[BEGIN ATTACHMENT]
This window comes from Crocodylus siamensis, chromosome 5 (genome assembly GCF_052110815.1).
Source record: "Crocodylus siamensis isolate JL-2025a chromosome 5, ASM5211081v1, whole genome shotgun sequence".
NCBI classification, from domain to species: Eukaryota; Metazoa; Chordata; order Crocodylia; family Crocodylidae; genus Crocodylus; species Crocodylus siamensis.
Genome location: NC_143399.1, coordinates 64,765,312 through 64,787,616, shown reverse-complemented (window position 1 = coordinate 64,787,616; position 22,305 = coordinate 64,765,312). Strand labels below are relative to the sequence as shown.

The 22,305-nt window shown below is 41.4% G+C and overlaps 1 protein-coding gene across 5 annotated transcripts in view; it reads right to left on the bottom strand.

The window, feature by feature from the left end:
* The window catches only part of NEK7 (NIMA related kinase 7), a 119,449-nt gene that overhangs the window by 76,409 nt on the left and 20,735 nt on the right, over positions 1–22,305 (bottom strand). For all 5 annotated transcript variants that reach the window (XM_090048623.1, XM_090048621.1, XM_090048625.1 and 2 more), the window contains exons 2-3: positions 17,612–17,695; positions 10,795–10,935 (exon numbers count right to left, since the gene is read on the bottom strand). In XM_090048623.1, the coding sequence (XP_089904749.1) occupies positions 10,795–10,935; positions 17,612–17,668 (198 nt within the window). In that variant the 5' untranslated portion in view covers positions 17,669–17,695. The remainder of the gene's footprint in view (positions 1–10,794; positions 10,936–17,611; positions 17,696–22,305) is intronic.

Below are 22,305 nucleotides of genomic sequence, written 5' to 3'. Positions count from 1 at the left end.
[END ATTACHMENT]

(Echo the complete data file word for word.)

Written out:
This window comes from Crocodylus siamensis, chromosome 5 (genome assembly GCF_052110815.1).
Source record: "Crocodylus siamensis isolate JL-2025a chromosome 5, ASM5211081v1, whole genome shotgun sequence".
NCBI classification, from domain to species: Eukaryota; Metazoa; Chordata; order Crocodylia; family Crocodylidae; genus Crocodylus; species Crocodylus siamensis.
Genome location: NC_143399.1, coordinates 64,765,312 through 64,787,616, shown reverse-complemented (window position 1 = coordinate 64,787,616; position 22,305 = coordinate 64,765,312). Strand labels below are relative to the sequence as shown.

The 22,305-nt window shown below is 41.4% G+C and overlaps 1 protein-coding gene across 5 annotated transcripts in view; it reads right to left on the bottom strand.

The window, feature by feature from the left end:
* The window catches only part of NEK7 (NIMA related kinase 7), a 119,449-nt gene that overhangs the window by 76,409 nt on the left and 20,735 nt on the right, over positions 1–22,305 (bottom strand). For all 5 annotated transcript variants that reach the window (XM_090048623.1, XM_090048621.1, XM_090048625.1 and 2 more), the window contains exons 2-3: positions 17,612–17,695; positions 10,795–10,935 (exon numbers count right to left, since the gene is read on the bottom strand). In XM_090048623.1, the coding sequence (XP_089904749.1) occupies positions 10,795–10,935; positions 17,612–17,668 (198 nt within the window). In that variant the 5' untranslated portion in view covers positions 17,669–17,695. The remainder of the gene's footprint in view (positions 1–10,794; positions 10,936–17,611; positions 17,696–22,305) is intronic.

Below are 22,305 nucleotides of genomic sequence, written 5' to 3'. Positions count from 1 at the left end.